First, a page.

In a reversal of its decision earlier this month, the California Department of Health now says that the Motion Picture & Television Fund did not violate the law when it transferred residents out of its long-term care center.
Previously, state health inspectors said the fund had failed to give dozens of residents 30 days' notice in January 2009, when it announced the nursing home's impending closure.
The state also felt that hospital administrators did not inform patients of their right to appeal their relocation.
MPTF administrators appealed that ruling, on the grounds that the fund "had not begun a formal closure, so there was no violation because the process hadn’t begun,” Al Lundeen, a spokesperson for the health department, told TheWrap.
The department's decision did not carry any penalties or fines, but the families of residents who oppose the patient transfers had speculated that the ruling might lend credence to a possible civil action.
“We feel strongly vindicated by the CDPH’s revised determination that the complaint about our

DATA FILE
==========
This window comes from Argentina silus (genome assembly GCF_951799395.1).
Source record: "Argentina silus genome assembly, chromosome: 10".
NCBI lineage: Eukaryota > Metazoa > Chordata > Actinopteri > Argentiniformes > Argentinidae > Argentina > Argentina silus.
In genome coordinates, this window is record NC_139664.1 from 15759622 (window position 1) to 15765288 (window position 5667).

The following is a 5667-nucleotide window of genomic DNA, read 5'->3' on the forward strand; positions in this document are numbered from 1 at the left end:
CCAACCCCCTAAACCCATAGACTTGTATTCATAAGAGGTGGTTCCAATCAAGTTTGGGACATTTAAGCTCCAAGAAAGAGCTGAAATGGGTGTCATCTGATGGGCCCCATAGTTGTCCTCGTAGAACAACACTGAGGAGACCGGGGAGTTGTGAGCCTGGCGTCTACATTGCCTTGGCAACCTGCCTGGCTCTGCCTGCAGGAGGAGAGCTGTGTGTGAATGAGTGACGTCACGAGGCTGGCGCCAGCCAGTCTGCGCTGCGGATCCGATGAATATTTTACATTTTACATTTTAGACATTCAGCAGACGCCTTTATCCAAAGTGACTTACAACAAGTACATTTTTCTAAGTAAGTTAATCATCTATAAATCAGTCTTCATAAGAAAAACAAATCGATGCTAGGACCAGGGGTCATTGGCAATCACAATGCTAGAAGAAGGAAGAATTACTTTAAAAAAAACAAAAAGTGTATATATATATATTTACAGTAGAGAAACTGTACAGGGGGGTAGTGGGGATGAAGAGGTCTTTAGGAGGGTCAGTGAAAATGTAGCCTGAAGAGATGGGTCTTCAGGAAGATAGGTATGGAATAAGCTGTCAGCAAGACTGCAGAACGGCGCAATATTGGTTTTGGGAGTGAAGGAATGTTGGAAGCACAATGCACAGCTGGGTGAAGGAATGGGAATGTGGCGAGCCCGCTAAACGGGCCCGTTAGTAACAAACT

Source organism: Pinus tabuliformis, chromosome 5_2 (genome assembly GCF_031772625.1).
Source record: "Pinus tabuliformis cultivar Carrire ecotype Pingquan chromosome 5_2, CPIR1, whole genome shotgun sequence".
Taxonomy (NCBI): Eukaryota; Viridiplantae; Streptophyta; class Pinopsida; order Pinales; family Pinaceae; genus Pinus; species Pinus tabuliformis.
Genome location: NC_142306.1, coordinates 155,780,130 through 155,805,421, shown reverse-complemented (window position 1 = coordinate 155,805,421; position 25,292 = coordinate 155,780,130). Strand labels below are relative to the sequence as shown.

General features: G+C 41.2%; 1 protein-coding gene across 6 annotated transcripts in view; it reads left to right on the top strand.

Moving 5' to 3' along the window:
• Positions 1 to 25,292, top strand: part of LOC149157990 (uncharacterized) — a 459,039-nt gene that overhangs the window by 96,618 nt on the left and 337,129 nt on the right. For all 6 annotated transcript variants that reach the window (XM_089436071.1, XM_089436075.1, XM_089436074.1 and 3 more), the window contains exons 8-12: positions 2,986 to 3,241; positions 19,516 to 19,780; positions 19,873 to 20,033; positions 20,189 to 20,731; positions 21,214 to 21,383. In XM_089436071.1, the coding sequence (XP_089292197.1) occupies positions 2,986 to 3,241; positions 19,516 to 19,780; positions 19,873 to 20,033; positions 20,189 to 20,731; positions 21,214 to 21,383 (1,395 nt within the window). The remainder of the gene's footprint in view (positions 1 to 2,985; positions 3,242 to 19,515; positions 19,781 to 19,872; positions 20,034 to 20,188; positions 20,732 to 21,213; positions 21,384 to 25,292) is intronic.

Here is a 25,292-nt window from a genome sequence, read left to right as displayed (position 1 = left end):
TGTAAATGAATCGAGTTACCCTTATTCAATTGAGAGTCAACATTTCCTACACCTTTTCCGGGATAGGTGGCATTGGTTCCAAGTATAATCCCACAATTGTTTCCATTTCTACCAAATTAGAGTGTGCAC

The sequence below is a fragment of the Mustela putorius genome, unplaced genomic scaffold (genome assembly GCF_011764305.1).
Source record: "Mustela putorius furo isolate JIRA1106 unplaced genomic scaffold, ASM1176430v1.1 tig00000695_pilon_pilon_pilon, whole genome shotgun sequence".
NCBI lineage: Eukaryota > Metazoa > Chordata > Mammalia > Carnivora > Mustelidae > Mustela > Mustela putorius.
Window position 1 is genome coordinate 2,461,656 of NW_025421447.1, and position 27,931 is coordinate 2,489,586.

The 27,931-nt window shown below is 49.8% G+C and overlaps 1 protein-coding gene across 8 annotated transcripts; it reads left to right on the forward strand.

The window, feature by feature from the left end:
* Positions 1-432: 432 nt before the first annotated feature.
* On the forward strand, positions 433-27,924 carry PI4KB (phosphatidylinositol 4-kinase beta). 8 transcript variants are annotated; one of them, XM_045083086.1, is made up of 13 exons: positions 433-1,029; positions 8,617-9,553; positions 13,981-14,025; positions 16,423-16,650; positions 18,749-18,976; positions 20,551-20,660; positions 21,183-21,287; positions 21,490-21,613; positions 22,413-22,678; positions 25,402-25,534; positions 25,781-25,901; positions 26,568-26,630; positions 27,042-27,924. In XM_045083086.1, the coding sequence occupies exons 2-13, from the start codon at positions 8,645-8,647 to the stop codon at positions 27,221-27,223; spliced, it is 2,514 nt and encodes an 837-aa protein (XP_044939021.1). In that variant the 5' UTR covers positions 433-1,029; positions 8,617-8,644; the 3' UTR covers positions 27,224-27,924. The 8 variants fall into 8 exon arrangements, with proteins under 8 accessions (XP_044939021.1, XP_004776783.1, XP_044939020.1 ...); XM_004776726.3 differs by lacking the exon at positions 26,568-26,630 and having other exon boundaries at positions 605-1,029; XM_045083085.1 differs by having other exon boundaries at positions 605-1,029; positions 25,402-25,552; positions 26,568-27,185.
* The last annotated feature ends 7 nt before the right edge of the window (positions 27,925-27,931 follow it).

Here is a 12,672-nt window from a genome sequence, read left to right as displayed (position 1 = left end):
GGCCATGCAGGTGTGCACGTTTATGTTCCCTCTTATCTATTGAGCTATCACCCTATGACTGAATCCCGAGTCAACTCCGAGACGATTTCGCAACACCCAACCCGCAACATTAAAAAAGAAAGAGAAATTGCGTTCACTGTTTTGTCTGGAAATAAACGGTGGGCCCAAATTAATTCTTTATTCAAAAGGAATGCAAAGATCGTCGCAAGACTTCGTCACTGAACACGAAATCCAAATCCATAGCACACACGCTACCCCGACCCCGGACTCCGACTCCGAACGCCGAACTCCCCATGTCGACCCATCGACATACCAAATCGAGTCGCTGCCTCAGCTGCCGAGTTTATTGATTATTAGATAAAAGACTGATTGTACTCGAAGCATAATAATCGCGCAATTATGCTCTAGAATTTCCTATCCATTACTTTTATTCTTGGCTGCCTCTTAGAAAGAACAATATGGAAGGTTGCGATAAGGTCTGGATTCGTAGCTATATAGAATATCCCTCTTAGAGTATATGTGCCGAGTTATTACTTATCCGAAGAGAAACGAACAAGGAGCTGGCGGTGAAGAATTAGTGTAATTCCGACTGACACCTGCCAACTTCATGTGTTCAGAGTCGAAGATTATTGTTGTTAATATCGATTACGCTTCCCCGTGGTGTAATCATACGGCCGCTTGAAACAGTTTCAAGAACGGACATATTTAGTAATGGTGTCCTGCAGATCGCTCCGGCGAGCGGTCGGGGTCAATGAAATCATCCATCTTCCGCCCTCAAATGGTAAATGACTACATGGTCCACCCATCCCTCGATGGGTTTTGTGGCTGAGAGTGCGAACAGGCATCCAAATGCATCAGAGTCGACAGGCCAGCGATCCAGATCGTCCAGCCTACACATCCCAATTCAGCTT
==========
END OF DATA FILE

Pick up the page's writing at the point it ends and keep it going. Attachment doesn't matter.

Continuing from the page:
process surrounding the transition of long term care residents is unsubstantiated,” said Bob Beitcher, the fund's chief executive, said in a statement. “It’s gratifying that the dispute resolution process worked and we were able to clear our name in this matter that had become a cause célèbre.”
Members of Saving the Lives of Our Own, a grass-roots organization formed to protest the long-term care center’s closure, and the California Advocates for Nursing Home Reform said that the state was bowing to pressure from the MPTF.
The California Advocates indicated it is at work on further legal actions and appeals.
“The shameful action of the California Department of Public Health is disturbing at many levels, especially its utter disregard for the rights of the residents who were illegally transferred. In reversing the findings without justification, the California Department of Public Health is disgracing itself and the MPTF, “ the group said in a statement.